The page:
In great part, this means ensuring deep cybersecurity competencies on our boards of directors. Cyber risk is so significant that a responsible board can no longer ignore it or just delegate it to risk management experts. In fact, an organization’s board of directors holds a uniquely vital role in safeguarding data and systems for the future because of their fiduciary responsibility to shareholders and their responsibility to oversee and mitigate business risk.

    As these cyber threats increase, and as companies bolster their cybersecurity budgets accordingly, the regulatory community is also advancing new requirements of companies. In March of this year, the SEC issued a proposed rule titled Cybersecurity Risk Management, Strategy, Governance, and Incident Disclosure. In it, the SEC describes its intention to require public companies to disclose whether their boards have members with cybersecurity expertise. Specifically, registrants will be required to disclose whether the entire board, a specific board member, or a board committee is responsible for the oversight of cyber risks; the processes by which the board is informed about cyber risks, and the frequency of its discussions on this topic; and whether and how the board or specified board committee considers cyber risks as part of its business strategy, risk management, and financial oversight.

    Q: How can boards help their organizations mitigate cyber risk?

    A: According to the studies I’ve conducted with my CAMS colleagues, most organizations focus on cyber protection rather than cyber resilience, and we believe that is a mistake. A company that invests only in protection is not managing the risk associated with getting up and running again in the event of a cyber incident, and they are not going to be able to respond appropriately to new regulations, either. Resiliency means having a practical plan for recovery and business continuation.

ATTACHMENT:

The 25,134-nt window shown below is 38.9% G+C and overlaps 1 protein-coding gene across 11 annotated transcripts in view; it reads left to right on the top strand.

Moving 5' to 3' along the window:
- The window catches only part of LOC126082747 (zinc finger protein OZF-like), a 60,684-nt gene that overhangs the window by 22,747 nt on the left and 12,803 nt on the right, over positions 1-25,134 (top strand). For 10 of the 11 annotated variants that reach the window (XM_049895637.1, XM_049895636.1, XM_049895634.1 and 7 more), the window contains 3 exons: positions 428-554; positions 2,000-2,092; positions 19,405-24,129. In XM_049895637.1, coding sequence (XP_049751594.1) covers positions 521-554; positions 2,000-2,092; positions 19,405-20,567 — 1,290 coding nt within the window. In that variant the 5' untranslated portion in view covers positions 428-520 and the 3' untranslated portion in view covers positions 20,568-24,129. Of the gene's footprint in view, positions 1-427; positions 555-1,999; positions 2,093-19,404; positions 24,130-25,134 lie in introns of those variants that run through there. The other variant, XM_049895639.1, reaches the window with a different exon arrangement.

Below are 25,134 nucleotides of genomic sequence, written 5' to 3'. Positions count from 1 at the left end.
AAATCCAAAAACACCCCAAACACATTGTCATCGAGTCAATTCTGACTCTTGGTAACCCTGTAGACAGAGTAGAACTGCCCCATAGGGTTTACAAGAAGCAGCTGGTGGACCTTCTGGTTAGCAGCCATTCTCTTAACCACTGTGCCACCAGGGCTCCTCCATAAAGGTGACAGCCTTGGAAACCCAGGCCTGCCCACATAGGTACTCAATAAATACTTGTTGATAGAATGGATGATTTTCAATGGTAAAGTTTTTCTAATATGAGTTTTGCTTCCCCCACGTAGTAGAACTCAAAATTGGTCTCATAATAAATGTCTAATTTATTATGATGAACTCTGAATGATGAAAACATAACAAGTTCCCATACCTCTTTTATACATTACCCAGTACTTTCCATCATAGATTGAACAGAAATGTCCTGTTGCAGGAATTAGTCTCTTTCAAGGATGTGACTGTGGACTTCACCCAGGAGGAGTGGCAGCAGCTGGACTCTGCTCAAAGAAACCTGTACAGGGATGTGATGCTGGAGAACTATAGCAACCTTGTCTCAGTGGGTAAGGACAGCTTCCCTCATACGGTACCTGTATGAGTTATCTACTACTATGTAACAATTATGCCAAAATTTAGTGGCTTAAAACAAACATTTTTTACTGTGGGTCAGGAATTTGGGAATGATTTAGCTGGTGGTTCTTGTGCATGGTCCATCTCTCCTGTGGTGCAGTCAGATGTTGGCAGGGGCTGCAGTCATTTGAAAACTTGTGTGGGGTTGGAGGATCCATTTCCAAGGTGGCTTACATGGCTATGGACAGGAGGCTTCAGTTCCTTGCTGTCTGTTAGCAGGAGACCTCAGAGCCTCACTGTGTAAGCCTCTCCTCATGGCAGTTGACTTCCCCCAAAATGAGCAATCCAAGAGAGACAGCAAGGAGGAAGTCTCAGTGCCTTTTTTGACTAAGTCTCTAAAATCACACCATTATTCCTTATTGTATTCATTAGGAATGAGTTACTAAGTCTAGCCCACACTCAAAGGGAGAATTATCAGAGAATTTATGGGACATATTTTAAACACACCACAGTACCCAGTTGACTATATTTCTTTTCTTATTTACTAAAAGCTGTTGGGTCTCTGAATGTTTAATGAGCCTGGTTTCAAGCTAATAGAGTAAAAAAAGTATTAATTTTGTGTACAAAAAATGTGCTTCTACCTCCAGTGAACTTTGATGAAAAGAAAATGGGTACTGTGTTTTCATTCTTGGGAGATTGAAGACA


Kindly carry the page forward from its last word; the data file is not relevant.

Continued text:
Certainly, protection is part of the resilience equation, but if the pandemic taught us anything, it taught us that resilience is the ability to weather an attack and recover quickly with minimal impact to our operations. The ultimate goal of a cyber-resilient organization would be zero disruption from a cyber breach — no impact on operations, finances, technologies, supply chain or reputation. Board members should ask, What would it take for this to be the case? And they should ensure that executives and managers have made proper and appropriate preparations to respond and recover.

    Being a knowledgeable board member does not mean becoming a cybersecurity expert, but it does mean understanding basic concepts, risks, frameworks, and approaches. And it means having the ability to assess whether management appropriately comprehends related threats, has an appropriate cyber strategy, and can measure its effectiveness. Board members today require focused training on these critical areas to carry out their mission. Unfortunately, many enterprises fail to leverage their boards of directors in this capacity or prepare board members to actively contribute to strategy, protocols, and emergency action plans.